Shortening the Billing Cycle Many of our clients have a sufficient understanding of how they influence the Income Statement, but often it is unclear to them how they influence the Cash Flow Statement, particularly around billing. In most organizations, providing customers with timely, accurate bills can substantially reduce payment times. We have worked closely with two long-time customers, one a major equipment manufacturer and one a large service provider, to help their senior managers understand how they influence the Unbilled Accounts Receivable — and why it matters. For each client we created a custom business simulation with real world leadership trade-offs, including those that impact billing times in their markets. A business simulation allows us to compress time to show the cumulative effect of small changes. After the simulation debrief the participants worked in small groups to create action items for their businesses. The steps they proposed ranged from changing standard contract terms so that single line-item issues do not delay the total invoice; to sending draft invoices to the client before major milestones; to having the service technician create an invoice for the billing team within 24 hours of the ticket being finalized; to highlighting the importance of accurate timesheets. As a result, both clients have reduced their Unbilled Receivables to well below industry averages and have successfully maintained that position over time.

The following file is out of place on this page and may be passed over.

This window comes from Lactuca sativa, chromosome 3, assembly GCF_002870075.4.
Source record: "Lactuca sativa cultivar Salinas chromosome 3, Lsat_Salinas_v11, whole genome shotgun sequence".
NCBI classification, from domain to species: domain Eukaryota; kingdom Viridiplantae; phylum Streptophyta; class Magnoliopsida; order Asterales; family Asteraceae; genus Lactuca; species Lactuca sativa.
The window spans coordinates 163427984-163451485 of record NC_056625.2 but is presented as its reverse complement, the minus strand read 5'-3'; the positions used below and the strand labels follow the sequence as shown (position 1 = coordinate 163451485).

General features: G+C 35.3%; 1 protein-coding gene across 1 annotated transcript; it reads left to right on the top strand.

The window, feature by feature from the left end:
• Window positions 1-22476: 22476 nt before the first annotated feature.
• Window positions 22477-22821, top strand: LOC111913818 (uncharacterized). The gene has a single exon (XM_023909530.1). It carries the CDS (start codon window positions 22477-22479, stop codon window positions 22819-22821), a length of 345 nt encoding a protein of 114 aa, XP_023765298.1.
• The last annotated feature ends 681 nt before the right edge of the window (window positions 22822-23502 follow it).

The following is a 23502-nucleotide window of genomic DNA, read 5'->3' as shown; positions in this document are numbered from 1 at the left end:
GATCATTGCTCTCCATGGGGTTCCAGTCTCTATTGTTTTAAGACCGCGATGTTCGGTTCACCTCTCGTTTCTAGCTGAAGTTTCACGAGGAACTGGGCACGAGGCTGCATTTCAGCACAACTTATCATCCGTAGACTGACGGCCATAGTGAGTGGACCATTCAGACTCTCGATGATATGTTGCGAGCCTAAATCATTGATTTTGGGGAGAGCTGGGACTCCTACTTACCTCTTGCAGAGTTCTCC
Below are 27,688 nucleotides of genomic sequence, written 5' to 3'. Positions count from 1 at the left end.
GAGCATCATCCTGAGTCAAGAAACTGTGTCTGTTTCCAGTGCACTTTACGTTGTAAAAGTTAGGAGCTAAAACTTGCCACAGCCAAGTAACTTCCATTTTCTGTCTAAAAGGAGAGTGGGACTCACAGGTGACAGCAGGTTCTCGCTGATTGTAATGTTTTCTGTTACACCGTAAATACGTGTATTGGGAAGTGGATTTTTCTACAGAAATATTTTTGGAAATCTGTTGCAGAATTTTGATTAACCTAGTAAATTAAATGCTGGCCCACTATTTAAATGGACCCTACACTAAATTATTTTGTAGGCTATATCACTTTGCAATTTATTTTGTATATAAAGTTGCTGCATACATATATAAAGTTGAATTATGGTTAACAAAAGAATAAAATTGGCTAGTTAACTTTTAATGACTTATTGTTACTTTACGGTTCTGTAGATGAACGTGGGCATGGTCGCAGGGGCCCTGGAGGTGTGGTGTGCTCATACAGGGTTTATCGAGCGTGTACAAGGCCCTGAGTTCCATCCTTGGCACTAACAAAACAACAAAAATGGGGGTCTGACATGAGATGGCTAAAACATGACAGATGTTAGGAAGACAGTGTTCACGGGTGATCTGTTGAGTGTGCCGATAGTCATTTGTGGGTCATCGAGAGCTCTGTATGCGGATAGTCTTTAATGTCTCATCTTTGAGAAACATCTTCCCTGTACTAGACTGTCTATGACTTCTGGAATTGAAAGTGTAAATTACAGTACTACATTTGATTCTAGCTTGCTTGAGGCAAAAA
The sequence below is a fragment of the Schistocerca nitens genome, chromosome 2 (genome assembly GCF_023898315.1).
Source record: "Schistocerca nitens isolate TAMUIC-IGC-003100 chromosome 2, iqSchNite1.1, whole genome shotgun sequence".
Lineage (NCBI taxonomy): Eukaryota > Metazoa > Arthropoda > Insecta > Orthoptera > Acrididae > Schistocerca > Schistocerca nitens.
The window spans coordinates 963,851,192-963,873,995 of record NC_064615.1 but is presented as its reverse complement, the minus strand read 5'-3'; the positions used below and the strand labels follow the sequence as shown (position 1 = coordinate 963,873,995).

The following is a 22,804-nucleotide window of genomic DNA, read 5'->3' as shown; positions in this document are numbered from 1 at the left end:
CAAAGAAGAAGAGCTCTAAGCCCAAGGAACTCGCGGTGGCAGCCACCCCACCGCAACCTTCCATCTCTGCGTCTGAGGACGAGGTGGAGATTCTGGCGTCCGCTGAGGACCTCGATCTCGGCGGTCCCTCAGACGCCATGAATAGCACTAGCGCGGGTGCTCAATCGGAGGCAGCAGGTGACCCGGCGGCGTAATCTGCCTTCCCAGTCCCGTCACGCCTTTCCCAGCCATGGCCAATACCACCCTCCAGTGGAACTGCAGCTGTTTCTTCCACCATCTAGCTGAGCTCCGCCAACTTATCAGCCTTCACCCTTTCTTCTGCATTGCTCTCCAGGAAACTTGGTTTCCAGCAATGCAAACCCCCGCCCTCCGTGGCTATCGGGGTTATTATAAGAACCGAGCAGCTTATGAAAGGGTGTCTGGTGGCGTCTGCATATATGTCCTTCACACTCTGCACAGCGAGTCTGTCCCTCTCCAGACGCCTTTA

How Leadership Behaviors Drive Financial Performance One of the biggest “aha!” moments for participants in our classes is understanding the link between leadership skills and financial performance. In nearly every class, we thoroughly review the client’s business to demonstrate how a high-performing team drives higher revenues, lower costs, and improved cash flow. Our business acumen simulations present real-life leadership scenarios with difficult trade-offs. We identify for our participants the financial consequences of strong communications, prioritization, the development of teams, and the establishment of long-term trust with customers. One senior leader recently said:

“I have always prided myself on how many high priorities I set for my team. I now realize that taking things off their plates and helping them prioritize is even more powerful.”